One of the primary inspirations for the development of is that there is a shrinking number of physicians who can share their honest medical opinion without risk of losing their job. Physicians are generally highly intelligent, caring, and opinionated people. However, in the new world of Big Box Medicine and a powerful pharmaceutical industry, physicians who would like to have a job are discouraged and even disciplined for sharing an opinion that is not well within the status quo of “science.”

Earlier this month, Dr. Daniel Neides, medical director of the esteemed Cleveland Clinic’s Wellness Center, wrote a thoughtful blog where he raises the issue of toxins in our environment, including those which we inject directly in to our bloodstream.  When he recently got his flu shot, he chose the “preservative-free” option, and to his surprise found that while it didn’t contain thimerosal (a preservative that contains mercury, a potent neurotoxin), it still contained formaldehyde.  Since when is formaldehyde not a preservative?  I digress…  Dr. Neides’s thoughtful article is about limiting our total body burden of toxins and raising attention to the numerous preservatives and adjuvants in vaccines.  These agents, including aluminum, are burdening the underdeveloped immune systems and detoxification systems in infants at the very point in their development when their nervous system is rapidly developing.

His blog sparked a fierce backlash from all over…with other medical authorities denouncing him as “reckless,” “anti-science,” and even “dangerous.”  The prestigious Cleveland Clinic quickly responded with what I imagine was a coerced apology by Dr. Neides with the promise that he would be disciplined.  Dr. Neides’s statement read:

“I apologize and regret publishing a blog that has caused so much concern and confusion for the public and medical community. I fully support vaccinations and my concern was meant to be positive around the safety of them.”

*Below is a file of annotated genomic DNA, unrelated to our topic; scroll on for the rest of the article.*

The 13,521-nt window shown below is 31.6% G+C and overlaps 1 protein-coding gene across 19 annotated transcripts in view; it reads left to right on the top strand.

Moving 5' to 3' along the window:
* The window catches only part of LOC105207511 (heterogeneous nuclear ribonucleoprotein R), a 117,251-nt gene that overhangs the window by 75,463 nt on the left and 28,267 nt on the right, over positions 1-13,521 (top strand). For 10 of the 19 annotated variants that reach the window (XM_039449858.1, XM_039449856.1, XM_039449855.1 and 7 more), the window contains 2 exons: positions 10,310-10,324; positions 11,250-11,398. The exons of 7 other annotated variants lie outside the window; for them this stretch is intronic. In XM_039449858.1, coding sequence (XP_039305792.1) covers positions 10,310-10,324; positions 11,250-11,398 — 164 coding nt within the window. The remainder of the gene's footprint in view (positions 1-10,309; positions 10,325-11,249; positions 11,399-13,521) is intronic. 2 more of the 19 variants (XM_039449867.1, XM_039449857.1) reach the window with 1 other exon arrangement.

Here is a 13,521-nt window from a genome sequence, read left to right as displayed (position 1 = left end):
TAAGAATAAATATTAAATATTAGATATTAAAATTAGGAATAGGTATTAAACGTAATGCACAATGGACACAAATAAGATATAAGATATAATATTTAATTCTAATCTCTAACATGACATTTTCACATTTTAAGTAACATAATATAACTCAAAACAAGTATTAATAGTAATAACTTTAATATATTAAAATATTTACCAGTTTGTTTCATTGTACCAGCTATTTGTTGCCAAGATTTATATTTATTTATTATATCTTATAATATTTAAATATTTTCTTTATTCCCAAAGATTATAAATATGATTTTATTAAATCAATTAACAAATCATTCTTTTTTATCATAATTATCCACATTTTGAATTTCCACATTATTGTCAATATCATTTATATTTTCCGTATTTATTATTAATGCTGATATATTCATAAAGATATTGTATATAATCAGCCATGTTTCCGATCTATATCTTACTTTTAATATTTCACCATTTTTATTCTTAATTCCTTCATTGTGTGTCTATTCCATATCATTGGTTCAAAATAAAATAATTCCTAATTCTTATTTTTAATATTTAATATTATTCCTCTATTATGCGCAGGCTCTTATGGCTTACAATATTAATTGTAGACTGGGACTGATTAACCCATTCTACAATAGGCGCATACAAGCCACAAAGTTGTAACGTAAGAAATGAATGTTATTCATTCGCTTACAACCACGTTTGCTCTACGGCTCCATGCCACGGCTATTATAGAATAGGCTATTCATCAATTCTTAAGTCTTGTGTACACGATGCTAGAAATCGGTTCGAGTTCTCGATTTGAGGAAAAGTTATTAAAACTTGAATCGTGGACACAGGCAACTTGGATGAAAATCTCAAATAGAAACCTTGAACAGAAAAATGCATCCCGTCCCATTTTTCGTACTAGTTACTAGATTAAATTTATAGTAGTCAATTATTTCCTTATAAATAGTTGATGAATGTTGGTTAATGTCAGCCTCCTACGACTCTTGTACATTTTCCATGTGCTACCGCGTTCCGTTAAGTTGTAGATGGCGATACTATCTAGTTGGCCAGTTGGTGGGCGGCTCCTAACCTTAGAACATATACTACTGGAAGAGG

The website published a great overview of this whole story on their website, and I would like to share one excerpt:

“If Neides does, in fact, receive the “disciplining” promised in the Clinic’s public statements, it will likely discourage other integrative physicians from voicing opinions that run counter to or are critical of mainstream medicine. That, in the long run, could be detrimental to the entire field of holistic and functional medicine and to healthcare in general. An atmosphere in which clinicians do not feel free to raise questions, publish observations and opinions, or explore alternative viewpoints, is one that will kill innovation.

And THAT, my friends, is my largest fear for the direction of medicine and the sole reason for the development of HippocratesWired. For when physicians no longer have a platform by which to raise questions, and when the science is declared to be settled; that is when real science is dead.

Who, I ask, will be the last physician?

5 Comments on Who will be the last physician?

  1. Great article. Thank you. Our medical schools and residencies train us to do what we are told and to not “stir the pot.” Our training is similar to what Green Berets and Navy Seals endure by learning to follow orders and not question authority. Then they can kill without qualms, just as we learn to treat without misgivings. That obedience training leaves us with little ability to challenge and question. Hats off to Dr. Neides!

    • You make a great point in terms of the abusive conditioning process thru which all physicians must go. OTH, I do feel a little more secure in knowing that our special forces folks are not given to arguing over the mission 🙂

  2. I notice following Dr. Neifes article is a qualifier that there is great debate in the industry over his blog. I thought medicine was a profession. But even as an “industry” why is it afraid of alternate ideas or questions about efficacy?

  3. Why haven’t the Integrative Care and Functional medicine health providers organized more effectively to attack the big Pharma and the AMA, ADA….. etc, on their biases and fraudulent claims regards so called medical science? Is it the lack of money, organization, fear of retribution, or leadership?

Leave a Reply

Your email address will not be published. Required fields are marked *